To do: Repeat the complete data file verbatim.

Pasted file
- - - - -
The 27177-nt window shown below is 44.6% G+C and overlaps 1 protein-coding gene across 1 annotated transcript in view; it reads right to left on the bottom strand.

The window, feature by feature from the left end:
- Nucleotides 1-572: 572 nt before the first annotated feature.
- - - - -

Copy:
The 27177-nt window shown below is 44.6% G+C and overlaps 1 protein-coding gene across 1 annotated transcript in view; it reads right to left on the bottom strand.

The window, feature by feature from the left end:
- Nucleotides 1-572: 572 nt before the first annotated feature.